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“What’s on the other side of fear? …Nothing…”Jamie Foxx
Fear is a killer. It’s a killer of the mind, of ambition, and of potential. It’s a killer of joy, of logic, and of possibility. It’s a killer of dreams, of the spirit, and of trust. Fear can cripple you, if you allow it.
Fear is also a fuel. It’s a fuel for thought, for creativity, and for change. It’s fuel for imagination, for innovation, and for originality. It’s a fuel for determination, willpower, and grit. Fear can drive you, if you can harness it.
Fear is a double-edged sword that can easily manipulate or be manipulated. Those who understand this unwritten truth, who realize they can mold their fear to their wishes, are most likely to become the leaders among us. But they can only do so by heading towards the sharp teeth of their fear, by moving through it, and by embracing it.
Unfortunately, fear cannot be unlearned. It’s essential for survival and has served us so well in the past that it has gotten us through ice ages, helped us evade predators on the savannah, and has been the driving force behind the rise of civilization. Fortunately, however, our fears (with an “s”) are more malleable and can be unlearned. These are the thoughts that live rent-free in our head, cultivated by the conscious mind, and held hostage by our subconscious. They are the voices that say you can’t stand up in front of a crowd to speak, or that you shouldn’t confront a wrongdoer. Fears often have no basis in reality, and almost always lead to inaction or indecisiveness—qualities that no leader can afford. Here are a few effective strategies I’ve used to overcome my fears and use fear to my advantage:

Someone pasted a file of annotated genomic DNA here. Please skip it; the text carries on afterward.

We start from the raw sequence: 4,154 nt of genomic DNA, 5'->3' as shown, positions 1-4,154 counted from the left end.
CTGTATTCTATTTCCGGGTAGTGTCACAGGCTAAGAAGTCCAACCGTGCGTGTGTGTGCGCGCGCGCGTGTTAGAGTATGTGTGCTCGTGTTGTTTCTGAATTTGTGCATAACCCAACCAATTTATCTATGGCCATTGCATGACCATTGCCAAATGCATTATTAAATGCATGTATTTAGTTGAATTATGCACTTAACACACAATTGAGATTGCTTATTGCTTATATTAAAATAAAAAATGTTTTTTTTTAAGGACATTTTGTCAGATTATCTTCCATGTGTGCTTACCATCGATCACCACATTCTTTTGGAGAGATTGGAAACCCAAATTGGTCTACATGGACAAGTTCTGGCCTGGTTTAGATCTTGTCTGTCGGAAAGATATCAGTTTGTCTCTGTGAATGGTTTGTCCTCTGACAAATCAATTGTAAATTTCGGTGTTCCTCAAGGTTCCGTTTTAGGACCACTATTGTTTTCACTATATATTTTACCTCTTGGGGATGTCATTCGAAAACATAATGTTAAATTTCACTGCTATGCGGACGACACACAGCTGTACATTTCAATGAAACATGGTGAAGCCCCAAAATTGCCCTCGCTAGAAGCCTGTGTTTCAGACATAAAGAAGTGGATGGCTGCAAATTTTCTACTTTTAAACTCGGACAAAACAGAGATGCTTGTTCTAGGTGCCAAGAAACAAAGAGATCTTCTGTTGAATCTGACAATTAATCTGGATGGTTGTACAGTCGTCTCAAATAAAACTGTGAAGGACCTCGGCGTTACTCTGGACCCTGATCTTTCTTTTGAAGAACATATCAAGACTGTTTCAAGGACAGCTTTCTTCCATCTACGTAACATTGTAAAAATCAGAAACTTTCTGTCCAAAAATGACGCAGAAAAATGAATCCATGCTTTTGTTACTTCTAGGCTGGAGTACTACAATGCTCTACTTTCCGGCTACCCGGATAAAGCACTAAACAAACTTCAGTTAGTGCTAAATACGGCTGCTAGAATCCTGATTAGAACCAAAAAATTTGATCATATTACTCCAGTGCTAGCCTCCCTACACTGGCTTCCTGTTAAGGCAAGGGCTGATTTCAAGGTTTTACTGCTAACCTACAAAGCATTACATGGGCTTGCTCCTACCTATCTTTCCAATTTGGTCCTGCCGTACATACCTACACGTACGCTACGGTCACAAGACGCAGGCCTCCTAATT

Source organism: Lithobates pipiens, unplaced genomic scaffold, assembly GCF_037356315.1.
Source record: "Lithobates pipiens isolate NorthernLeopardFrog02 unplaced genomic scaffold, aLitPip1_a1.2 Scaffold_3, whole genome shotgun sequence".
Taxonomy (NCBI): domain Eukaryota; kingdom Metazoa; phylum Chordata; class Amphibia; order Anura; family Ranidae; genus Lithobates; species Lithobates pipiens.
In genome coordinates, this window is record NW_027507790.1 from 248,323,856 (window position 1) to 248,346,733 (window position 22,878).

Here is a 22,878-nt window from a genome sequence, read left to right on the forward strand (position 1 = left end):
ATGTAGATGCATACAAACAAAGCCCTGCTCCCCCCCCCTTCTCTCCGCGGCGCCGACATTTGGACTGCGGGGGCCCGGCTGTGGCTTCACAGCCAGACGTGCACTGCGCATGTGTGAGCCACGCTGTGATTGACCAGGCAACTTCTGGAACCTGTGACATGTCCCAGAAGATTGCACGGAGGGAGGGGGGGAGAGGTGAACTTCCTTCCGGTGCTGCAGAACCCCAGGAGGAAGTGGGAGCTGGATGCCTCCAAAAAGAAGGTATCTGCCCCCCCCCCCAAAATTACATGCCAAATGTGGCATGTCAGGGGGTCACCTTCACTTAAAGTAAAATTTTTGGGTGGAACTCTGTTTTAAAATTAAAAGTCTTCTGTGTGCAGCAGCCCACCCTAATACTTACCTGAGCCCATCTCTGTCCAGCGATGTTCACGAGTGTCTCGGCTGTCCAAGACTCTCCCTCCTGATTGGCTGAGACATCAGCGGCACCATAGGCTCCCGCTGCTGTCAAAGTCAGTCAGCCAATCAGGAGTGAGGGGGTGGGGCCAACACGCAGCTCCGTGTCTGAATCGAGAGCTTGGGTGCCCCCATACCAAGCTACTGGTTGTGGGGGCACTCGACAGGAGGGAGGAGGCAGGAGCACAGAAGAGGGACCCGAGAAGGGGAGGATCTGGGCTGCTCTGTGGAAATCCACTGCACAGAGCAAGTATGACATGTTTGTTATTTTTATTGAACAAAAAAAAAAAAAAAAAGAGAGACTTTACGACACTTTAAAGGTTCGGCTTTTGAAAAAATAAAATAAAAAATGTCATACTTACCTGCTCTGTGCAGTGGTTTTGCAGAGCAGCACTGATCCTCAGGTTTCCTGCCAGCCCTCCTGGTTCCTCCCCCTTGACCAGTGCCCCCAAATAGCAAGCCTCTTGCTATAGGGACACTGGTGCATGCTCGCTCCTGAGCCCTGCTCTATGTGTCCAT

Stretch Your Comfort Zone
I write a lot about why you should step out of your comfort zone. I talk about the concentric circles of fear and that by incrementally expanding outward, you naturally increase your comfort level in any uncomfortable situation. The above photo was from my 35-day, 500-mile solo pilgrimage across northern Spain on the Camino de Santiago. It was one of most emotionally challenging and physically grueling things I have done in my life, and I soon realized that my fears in any domain could be conquered by simply heading towards them and pushing through them. You don’t have to walk 500 miles alone across a foreign country, but you should be purposeful in conquering discomfort.
Take out a piece of paper and, instead of writing your goals, define what’s your fears in specific detail. What’s the worst that can happen? What would you do in the worst-case scenario? What opportunities and experiences are you sacrificing in service of your fears? For a more thorough approach to fear-setting, Tim Ferriss’ post is a must-read.
Lead from the Front
True leaders are not ones who have eliminated all fear. In fact, they still feel it as much as anyone else. However, they have learned to use it to their advantage, just like imposter syndrome, insecurity, the bystander effect, and the lessons of their failures. When you take initiative by leading from the front, you are setting the example for yourself, and for those you lead, that most fears are nothing more than strawmen that can be obliterated at will.
Your ability to conquer your fears will make you a great leader. Your ability to transcend your fears will make you a transformative leader. And while Jamie Foxx may have said what’s on the other side of fear is nothing, you must also keep in mind what else is on the other side of fear: everything. Everything you wake up early for. Everything you stay up late for. Everything you worry about incessantly. Everything you’ve ever wanted…is available to you as an individual and as a leader…if you just step forward and step through that pathway to the other side of fear.
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